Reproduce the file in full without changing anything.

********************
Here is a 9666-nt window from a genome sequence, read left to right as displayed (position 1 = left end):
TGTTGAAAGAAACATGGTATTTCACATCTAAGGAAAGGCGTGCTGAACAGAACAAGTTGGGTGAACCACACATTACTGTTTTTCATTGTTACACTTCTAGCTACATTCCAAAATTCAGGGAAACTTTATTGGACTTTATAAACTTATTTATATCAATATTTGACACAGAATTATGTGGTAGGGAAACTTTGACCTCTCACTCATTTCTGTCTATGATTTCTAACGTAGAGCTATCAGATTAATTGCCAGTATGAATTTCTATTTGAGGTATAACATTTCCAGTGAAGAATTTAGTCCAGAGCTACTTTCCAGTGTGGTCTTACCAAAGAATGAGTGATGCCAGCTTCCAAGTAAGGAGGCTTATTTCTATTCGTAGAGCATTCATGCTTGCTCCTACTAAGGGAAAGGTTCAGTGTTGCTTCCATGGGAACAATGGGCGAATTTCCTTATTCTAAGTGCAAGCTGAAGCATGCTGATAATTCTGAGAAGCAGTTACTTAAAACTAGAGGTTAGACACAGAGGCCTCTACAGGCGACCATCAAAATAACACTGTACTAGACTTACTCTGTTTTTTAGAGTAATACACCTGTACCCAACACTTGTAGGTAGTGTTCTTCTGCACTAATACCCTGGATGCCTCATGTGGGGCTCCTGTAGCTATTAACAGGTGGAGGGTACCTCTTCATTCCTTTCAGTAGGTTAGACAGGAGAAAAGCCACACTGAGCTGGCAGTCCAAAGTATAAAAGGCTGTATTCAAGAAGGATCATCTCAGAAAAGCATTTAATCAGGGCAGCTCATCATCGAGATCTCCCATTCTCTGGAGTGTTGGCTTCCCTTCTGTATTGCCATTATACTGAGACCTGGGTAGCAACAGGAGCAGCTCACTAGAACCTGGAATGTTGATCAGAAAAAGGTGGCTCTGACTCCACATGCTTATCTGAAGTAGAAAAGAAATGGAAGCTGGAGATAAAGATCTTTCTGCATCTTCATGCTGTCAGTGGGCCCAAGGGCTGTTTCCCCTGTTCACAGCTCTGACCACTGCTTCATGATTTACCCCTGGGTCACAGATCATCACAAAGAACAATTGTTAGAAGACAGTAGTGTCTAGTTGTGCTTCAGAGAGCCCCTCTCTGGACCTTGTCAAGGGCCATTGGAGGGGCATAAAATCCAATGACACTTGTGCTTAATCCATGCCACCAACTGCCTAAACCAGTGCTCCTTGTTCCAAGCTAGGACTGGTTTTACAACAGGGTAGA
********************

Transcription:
Here is a 9666-nt window from a genome sequence, read left to right as displayed (position 1 = left end):
TGTTGAAAGAAACATGGTATTTCACATCTAAGGAAAGGCGTGCTGAACAGAACAAGTTGGGTGAACCACACATTACTGTTTTTCATTGTTACACTTCTAGCTACATTCCAAAATTCAGGGAAACTTTATTGGACTTTATAAACTTATTTATATCAATATTTGACACAGAATTATGTGGTAGGGAAACTTTGACCTCTCACTCATTTCTGTCTATGATTTCTAACGTAGAGCTATCAGATTAATTGCCAGTATGAATTTCTATTTGAGGTATAACATTTCCAGTGAAGAATTTAGTCCAGAGCTACTTTCCAGTGTGGTCTTACCAAAGAATGAGTGATGCCAGCTTCCAAGTAAGGAGGCTTATTTCTATTCGTAGAGCATTCATGCTTGCTCCTACTAAGGGAAAGGTTCAGTGTTGCTTCCATGGGAACAATGGGCGAATTTCCTTATTCTAAGTGCAAGCTGAAGCATGCTGATAATTCTGAGAAGCAGTTACTTAAAACTAGAGGTTAGACACAGAGGCCTCTACAGGCGACCATCAAAATAACACTGTACTAGACTTACTCTGTTTTTTAGAGTAATACACCTGTACCCAACACTTGTAGGTAGTGTTCTTCTGCACTAATACCCTGGATGCCTCATGTGGGGCTCCTGTAGCTATTAACAGGTGGAGGGTACCTCTTCATTCCTTTCAGTAGGTTAGACAGGAGAAAAGCCACACTGAGCTGGCAGTCCAAAGTATAAAAGGCTGTATTCAAGAAGGATCATCTCAGAAAAGCATTTAATCAGGGCAGCTCATCATCGAGATCTCCCATTCTCTGGAGTGTTGGCTTCCCTTCTGTATTGCCATTATACTGAGACCTGGGTAGCAACAGGAGCAGCTCACTAGAACCTGGAATGTTGATCAGAAAAAGGTGGCTCTGACTCCACATGCTTATCTGAAGTAGAAAAGAAATGGAAGCTGGAGATAAAGATCTTTCTGCATCTTCATGCTGTCAGTGGGCCCAAGGGCTGTTTCCCCTGTTCACAGCTCTGACCACTGCTTCATGATTTACCCCTGGGTCACAGATCATCACAAAGAACAATTGTTAGAAGACAGTAGTGTCTAGTTGTGCTTCAGAGAGCCCCTCTCTGGACCTTGTCAAGGGCCATTGGAGGGGCATAAAATCCAATGACACTTGTGCTTAATCCATGCCACCAACTGCCTAAACCAGTGCTCCTTGTTCCAAGCTAGGACTGGTTTTACAACAGGGTAGA